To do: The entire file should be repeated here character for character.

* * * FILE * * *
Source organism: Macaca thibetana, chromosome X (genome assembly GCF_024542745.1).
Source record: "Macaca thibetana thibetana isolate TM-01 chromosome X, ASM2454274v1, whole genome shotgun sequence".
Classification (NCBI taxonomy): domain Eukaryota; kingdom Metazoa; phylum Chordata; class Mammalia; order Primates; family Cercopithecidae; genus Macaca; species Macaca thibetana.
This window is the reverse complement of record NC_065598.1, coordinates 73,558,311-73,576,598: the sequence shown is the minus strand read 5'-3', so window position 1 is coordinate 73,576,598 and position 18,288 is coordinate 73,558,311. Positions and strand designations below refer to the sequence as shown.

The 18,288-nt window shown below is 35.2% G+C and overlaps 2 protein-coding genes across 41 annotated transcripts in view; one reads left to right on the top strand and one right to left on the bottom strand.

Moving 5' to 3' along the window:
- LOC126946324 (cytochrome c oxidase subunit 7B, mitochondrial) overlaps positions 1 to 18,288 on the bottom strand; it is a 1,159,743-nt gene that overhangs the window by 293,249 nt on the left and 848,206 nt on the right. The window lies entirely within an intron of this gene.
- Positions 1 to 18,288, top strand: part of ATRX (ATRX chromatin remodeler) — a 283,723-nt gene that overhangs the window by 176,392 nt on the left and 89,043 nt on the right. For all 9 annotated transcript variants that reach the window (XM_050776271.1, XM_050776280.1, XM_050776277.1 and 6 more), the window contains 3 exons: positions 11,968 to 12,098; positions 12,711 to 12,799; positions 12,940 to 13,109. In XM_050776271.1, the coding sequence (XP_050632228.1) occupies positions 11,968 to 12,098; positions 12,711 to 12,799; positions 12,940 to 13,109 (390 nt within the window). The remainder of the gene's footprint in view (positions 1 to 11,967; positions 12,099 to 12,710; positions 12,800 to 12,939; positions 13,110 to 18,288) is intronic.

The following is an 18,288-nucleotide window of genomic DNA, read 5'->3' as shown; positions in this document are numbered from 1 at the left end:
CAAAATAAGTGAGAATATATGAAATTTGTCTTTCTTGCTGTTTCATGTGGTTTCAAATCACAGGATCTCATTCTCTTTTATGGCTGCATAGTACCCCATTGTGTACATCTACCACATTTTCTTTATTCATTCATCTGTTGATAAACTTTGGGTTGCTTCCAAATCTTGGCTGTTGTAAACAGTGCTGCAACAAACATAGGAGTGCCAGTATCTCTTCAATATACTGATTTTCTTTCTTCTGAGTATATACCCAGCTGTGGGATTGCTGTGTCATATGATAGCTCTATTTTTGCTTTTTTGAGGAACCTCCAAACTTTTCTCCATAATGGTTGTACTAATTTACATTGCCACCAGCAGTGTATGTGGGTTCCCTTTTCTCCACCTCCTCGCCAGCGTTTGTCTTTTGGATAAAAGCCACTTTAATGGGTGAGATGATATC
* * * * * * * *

Source organism: Macaca thibetana, chromosome X (genome assembly GCF_024542745.1).
Source record: "Macaca thibetana thibetana isolate TM-01 chromosome X, ASM2454274v1, whole genome shotgun sequence".
Classification (NCBI taxonomy): domain Eukaryota; kingdom Metazoa; phylum Chordata; class Mammalia; order Primates; family Cercopithecidae; genus Macaca; species Macaca thibetana.
This window is the reverse complement of record NC_065598.1, coordinates 73,558,311-73,576,598: the sequence shown is the minus strand read 5'-3', so window position 1 is coordinate 73,576,598 and position 18,288 is coordinate 73,558,311. Positions and strand designations below refer to the sequence as shown.

The 18,288-nt window shown below is 35.2% G+C and overlaps 2 protein-coding genes across 41 annotated transcripts in view; one reads left to right on the top strand and one right to left on the bottom strand.

Moving 5' to 3' along the window:
- LOC126946324 (cytochrome c oxidase subunit 7B, mitochondrial) overlaps positions 1 to 18,288 on the bottom strand; it is a 1,159,743-nt gene that overhangs the window by 293,249 nt on the left and 848,206 nt on the right. The window lies entirely within an intron of this gene.
- Positions 1 to 18,288, top strand: part of ATRX (ATRX chromatin remodeler) — a 283,723-nt gene that overhangs the window by 176,392 nt on the left and 89,043 nt on the right. For all 9 annotated transcript variants that reach the window (XM_050776271.1, XM_050776280.1, XM_050776277.1 and 6 more), the window contains 3 exons: positions 11,968 to 12,098; positions 12,711 to 12,799; positions 12,940 to 13,109. In XM_050776271.1, the coding sequence (XP_050632228.1) occupies positions 11,968 to 12,098; positions 12,711 to 12,799; positions 12,940 to 13,109 (390 nt within the window). The remainder of the gene's footprint in view (positions 1 to 11,967; positions 12,099 to 12,710; positions 12,800 to 12,939; positions 13,110 to 18,288) is intronic.

The following is an 18,288-nucleotide window of genomic DNA, read 5'->3' as shown; positions in this document are numbered from 1 at the left end:
CAAAATAAGTGAGAATATATGAAATTTGTCTTTCTTGCTGTTTCATGTGGTTTCAAATCACAGGATCTCATTCTCTTTTATGGCTGCATAGTACCCCATTGTGTACATCTACCACATTTTCTTTATTCATTCATCTGTTGATAAACTTTGGGTTGCTTCCAAATCTTGGCTGTTGTAAACAGTGCTGCAACAAACATAGGAGTGCCAGTATCTCTTCAATATACTGATTTTCTTTCTTCTGAGTATATACCCAGCTGTGGGATTGCTGTGTCATATGATAGCTCTATTTTTGCTTTTTTGAGGAACCTCCAAACTTTTCTCCATAATGGTTGTACTAATTTACATTGCCACCAGCAGTGTATGTGGGTTCCCTTTTCTCCACCTCCTCGCCAGCGTTTGTCTTTTGGATAAAAGCCACTTTAATGGGTGAGATGATATC